What is needed to decrease adolescent pregnancies?

Dr John Teo


LETTER | Here are some statistics on adolescent pregnancy. In developing countries, 16 million girls aged 15 to 19 give birth each year.

Adolescent mothers are significantly more likely to suffer complications such as high blood pressure, severe infections and fetal problems.

A further 3.9 million adolescent girls undergo unsafe abortions annually around the world, putting their health at serious risks.

In Malaysia, births from adolescent pregnancies reached a peak of 18,000 annually in 2011 to 7,754 in 2018. That's about 21 adolescent births per day.

The majority of adolescent pregnancies were unplanned and about 50 percent may end up as abortions. 

Unfortunately, Malaysia does not have any data on abortions and in particular the number of unsafe adolescent abortions which can cause serious long term health risks.

Baby dumping cases have averaged about a 100 annually for more than a decade, which equates to approximately one case every three days. The majority of the babies were found dead.

A survey on Malaysian adolescent knowledge on reproductive health consistently shows barely adequate basic knowledge.

On the other hand, the incidence of sexual activity among youth has risen dramatically from 2.3 percent for 13-17 years old in 2014, to 7.3 percent in 2017.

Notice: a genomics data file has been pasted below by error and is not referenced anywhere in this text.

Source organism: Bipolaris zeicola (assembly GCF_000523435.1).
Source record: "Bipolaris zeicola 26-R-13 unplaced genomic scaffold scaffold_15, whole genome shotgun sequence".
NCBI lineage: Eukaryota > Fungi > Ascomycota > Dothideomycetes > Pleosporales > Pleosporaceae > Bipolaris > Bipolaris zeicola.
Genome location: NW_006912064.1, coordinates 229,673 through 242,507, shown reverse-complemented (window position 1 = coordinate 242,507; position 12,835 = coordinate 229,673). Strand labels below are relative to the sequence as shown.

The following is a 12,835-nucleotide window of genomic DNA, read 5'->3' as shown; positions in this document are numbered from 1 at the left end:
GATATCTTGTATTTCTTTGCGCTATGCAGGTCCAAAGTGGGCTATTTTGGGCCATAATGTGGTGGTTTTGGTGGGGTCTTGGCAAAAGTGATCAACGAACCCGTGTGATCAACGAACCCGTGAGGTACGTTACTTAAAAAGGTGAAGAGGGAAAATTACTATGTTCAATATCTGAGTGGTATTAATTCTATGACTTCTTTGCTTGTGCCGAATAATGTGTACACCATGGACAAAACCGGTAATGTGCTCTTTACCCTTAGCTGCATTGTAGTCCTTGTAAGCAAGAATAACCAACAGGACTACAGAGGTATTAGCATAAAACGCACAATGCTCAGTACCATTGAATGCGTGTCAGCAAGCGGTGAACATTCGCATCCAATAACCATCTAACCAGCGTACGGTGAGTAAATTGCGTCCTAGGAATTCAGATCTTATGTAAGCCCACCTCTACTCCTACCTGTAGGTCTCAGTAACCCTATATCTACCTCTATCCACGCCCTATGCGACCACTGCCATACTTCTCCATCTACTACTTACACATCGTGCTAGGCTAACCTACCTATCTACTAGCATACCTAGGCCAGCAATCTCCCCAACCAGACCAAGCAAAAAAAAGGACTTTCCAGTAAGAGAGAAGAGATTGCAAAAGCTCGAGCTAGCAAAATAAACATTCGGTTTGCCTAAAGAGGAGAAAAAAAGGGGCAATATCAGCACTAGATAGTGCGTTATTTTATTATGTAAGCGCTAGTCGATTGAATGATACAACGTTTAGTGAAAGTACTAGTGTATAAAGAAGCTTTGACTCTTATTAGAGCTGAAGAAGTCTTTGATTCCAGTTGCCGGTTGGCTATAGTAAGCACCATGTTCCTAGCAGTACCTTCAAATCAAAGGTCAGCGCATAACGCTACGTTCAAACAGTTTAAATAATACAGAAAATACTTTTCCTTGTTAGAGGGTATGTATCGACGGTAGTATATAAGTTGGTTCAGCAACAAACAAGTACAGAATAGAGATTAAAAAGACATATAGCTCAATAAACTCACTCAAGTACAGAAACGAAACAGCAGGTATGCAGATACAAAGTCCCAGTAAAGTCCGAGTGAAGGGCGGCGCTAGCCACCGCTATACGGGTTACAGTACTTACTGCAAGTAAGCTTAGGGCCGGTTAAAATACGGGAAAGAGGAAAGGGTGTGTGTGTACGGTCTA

The common features of adolescent pregnancy cases are unmarried status, low-income families and school dropouts.

Evidence from around the world shows that health plus contraception education significantly reduces the incidence of unintended adolescent pregnancies. 

The Unesco curriculum on comprehensive sexuality education is a global model that is effective. 

The important tenets of its core teachings are based on its cultural relevance,  gender equality and human rights. 

The results clearly show that it delays initiation of sexual activity, decreases risky sexual behaviour, as well as unintended adolescent pregnancies.

Many countries, including the United States, United Kingdom and our neighbouring Thailand have implemented these teachings successfully.

Putrajaya recently launched YouTube videos for the young in a bid to teach children about sexual safety, and information posters with helplines in hotspots to prevent baby dumping. 

This is the start of an evidence-based approach in tackling what has been plaguing our youths for decades and must truly be applauded. 

The government is no longer denial as to what truly works and need to be implemented. 

There are still many more steps and strategies to be implemented, such as healthcare professional training, school-based teachings, community engagements, legal amendments on adolescent access to services, parental education etc, each based on clear evidence of its effectiveness. 

We must support our government efforts as these baby steps are being instituted towards a long road of recovering the lost years that befallen our youths, and ensure that no youths are left behind. 

Walk with them, be with them and offer our hands as they negotiate the tumultuous part of their lives to be the leaders of tomorrow.

The views expressed here are those of the author/contributor and do not necessarily represent the views of Malaysiakini.

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